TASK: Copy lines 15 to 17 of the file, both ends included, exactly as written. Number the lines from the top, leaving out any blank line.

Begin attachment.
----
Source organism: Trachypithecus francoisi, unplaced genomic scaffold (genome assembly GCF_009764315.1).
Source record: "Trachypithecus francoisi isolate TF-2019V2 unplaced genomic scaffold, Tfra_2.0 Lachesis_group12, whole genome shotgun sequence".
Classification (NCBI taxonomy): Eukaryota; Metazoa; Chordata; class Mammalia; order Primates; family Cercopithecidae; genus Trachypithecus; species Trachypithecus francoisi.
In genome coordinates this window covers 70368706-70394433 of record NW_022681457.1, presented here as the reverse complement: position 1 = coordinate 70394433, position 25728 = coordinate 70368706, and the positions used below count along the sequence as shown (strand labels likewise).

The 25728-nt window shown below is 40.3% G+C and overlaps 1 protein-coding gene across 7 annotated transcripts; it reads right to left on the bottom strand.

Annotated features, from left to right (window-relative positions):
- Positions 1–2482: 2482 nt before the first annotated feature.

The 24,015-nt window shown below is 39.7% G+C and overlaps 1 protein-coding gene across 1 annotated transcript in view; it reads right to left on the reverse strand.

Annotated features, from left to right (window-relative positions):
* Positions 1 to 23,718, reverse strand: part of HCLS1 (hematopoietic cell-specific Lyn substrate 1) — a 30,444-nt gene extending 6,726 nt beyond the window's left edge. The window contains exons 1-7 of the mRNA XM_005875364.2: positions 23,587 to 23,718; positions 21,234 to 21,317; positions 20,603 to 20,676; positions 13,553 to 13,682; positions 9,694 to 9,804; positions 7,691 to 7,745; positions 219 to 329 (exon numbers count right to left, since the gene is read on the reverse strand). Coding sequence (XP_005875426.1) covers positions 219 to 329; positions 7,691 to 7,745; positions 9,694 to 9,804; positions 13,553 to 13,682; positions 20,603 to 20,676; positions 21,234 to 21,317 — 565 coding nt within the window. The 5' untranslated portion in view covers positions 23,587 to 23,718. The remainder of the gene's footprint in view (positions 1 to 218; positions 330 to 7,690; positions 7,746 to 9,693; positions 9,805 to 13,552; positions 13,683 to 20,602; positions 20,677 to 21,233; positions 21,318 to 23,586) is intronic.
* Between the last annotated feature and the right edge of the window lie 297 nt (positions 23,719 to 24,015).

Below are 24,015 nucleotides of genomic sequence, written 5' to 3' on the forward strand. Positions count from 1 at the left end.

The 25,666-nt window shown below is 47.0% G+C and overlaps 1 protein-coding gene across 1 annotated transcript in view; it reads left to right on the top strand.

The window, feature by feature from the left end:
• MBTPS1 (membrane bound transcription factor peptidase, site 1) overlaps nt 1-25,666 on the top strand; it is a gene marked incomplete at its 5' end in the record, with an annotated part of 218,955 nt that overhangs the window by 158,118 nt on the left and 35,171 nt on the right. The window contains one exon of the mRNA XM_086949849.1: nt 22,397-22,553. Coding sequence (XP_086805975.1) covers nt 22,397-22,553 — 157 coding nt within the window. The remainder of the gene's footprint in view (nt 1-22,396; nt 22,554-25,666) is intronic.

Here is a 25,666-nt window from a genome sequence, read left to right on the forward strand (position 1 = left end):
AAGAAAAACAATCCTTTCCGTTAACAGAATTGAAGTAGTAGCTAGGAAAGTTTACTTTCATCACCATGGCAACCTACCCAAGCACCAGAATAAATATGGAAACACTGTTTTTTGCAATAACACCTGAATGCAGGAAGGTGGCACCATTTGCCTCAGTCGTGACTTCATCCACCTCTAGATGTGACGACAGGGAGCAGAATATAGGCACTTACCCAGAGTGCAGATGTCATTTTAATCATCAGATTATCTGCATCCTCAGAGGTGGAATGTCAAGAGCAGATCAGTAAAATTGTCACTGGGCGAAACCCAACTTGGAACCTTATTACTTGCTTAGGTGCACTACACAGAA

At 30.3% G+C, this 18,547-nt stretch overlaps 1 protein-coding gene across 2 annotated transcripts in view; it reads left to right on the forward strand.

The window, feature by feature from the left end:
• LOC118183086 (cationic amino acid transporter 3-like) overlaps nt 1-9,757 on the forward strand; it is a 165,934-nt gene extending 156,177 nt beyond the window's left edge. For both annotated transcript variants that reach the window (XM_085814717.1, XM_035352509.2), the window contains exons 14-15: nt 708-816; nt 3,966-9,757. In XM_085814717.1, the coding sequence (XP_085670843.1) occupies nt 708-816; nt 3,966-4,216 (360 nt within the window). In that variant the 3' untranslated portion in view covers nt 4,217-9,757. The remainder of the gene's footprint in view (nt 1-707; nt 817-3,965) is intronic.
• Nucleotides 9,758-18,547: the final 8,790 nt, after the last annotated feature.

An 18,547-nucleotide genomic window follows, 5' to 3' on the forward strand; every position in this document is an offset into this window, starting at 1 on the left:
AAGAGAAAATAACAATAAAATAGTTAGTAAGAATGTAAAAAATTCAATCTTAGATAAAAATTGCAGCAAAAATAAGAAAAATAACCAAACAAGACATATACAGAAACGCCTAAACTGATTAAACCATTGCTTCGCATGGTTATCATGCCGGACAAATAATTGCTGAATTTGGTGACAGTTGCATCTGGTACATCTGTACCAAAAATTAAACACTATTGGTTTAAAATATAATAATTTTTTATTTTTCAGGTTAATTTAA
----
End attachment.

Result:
• MBTPS1 (membrane bound transcription factor peptidase, site 1) overlaps nt 1-25,666 on the top strand; it is a gene marked incomplete at its 5' end in the record, with an annotated part of 218,955 nt that overhangs the window by 158,118 nt on the left and 35,171 nt on the right. The window contains one exon of the mRNA XM_086949849.1: nt 22,397-22,553. Coding sequence (XP_086805975.1) covers nt 22,397-22,553 — 157 coding nt within the window. The remainder of the gene's footprint in view (nt 1-22,396; nt 22,554-25,666) is intronic.

Here is a 25,666-nt window from a genome sequence, read left to right on the forward strand (position 1 = left end):
AAGAAAAACAATCCTTTCCGTTAACAGAATTGAAGTAGTAGCTAGGAAAGTTTACTTTCATCACCATGGCAACCTACCCAAGCACCAGAATAAATATGGAAACACTGTTTTTTGCAATAACACCTGAATGCAGGAAGGTGGCACCATTTGCCTCAGTCGTGACTTCATCCACCTCTAGATGTGACGACAGGGAGCAGAATATAGGCACTTACCCAGAGTGCAGATGTCATTTTAATCATCAGATTATCTGCATCCTCAGAGGTGGAATGTCAAGAGCAGATCAGTAAAATTGTCACTGGGCGAAACCCAACTTGGAACCTTATTACTTGCTTAGGTGCACTACACAGAA